STEP trials varied in other components, with follow-up time periods varying from 68 to 104 weeks. The aim of these trials was to show the effect of adding the medication on top of other lifestyle counselling.

Woman takes a break while exercising
Trial participants also exercised for 150 minutes a week.
Elena Nichizhenova/Shutterstock

A review of obesity medication trials found people reported they needed less cognitive behaviour training to help them stick with the reduced energy intake. This is one aspect where drug treatment may make adherence a little easier. Not feeling as hungry and having environmental food cues “switched off” may mean less support is required for goal-setting, self-monitoring food intake and avoiding things that trigger eating.

But what are the side effects?

Semaglutide’s side-effects include nausea, diarrhoea, vomiting, constipation, indigestion and abdominal pain.

In on study these led to discontinuation of medication in 6% of people, but interestingly also in 3% of people taking placebos.

More severe side-effects included gallbladder disease, acute pancreatitis, hypoglycaemia, acute kidney disease and injection site reactions.

Read more:
Considering taking a weight-loss drug like Ozempic? Here are some potential risks and benefits

To reduce risk or severity of side-effects, medication doses are increased very slowly over months. Once the full dose and response are achieved, research indicates you need to take it long term.

Given this long-term commitment, and associated high out-of-pocket cost of medication, when it comes to taking semaglutide to treat obesity, there is no way it can be considered “cheating”.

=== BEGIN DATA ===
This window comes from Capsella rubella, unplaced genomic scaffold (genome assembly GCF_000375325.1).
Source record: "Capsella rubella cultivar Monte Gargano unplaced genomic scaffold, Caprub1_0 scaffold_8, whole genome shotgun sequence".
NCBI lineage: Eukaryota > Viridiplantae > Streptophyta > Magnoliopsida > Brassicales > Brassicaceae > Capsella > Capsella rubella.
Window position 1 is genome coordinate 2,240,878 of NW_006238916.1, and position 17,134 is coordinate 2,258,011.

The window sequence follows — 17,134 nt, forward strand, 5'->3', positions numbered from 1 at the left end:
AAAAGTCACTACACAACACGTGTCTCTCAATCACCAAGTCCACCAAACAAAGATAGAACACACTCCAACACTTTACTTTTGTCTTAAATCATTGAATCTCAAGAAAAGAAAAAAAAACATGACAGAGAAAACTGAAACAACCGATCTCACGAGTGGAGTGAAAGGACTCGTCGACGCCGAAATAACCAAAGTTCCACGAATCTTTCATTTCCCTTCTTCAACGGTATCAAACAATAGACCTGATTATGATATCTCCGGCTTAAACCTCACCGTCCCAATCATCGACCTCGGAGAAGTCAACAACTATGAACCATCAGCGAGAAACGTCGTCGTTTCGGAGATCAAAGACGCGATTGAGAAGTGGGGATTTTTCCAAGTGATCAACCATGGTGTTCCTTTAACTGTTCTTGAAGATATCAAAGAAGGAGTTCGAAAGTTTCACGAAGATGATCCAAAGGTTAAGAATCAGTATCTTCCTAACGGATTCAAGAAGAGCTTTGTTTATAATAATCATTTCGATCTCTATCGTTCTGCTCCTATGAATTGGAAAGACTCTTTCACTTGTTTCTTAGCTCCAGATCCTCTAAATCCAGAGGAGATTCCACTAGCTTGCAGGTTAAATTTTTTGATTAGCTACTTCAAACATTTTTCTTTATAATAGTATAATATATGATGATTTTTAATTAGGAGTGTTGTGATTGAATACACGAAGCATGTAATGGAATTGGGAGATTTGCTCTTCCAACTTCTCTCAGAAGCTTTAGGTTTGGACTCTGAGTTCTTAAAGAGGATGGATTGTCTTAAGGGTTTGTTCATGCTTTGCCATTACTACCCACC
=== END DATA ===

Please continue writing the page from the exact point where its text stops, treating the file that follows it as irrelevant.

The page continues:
Read the other articles in The Conversation’s Ozempic series here.

The Conversation

Clare Collins AO is a Laureate Professor in Nutrition and Dietetics at the University of Newcastle, NSW and a Hunter Medical Research Institute (HMRI) affiliated researcher. She is a National Health and Medical Research Council (NHMRC) Leadership Fellow and has received research grants from NHMRC, ARC, MRFF, HMRI, Diabetes Australia, Heart Foundation, Bill and Melinda Gates Foundation, nib foundation, Rijk Zwaan Australia, WA Dept. Health, Meat and Livestock Australia, and Greater Charitable Foundation. She has consulted to SHINE Australia, Novo Nordisk, Quality Bakers, the Sax Institute, Dietitians Australia and the ABC. She was a team member conducting systematic reviews to inform the 2013 Australian Dietary Guidelines update, the Heart Foundation evidence reviews on meat and dietary patterns and current Co-Chair of the Guidelines Development Advisory Committee for Clinical Practice Guidelines for Treatment of Obesity.

ref. No, taking drugs like Ozempic isn’t ‘cheating’ at weight loss or the ‘easy way out’ –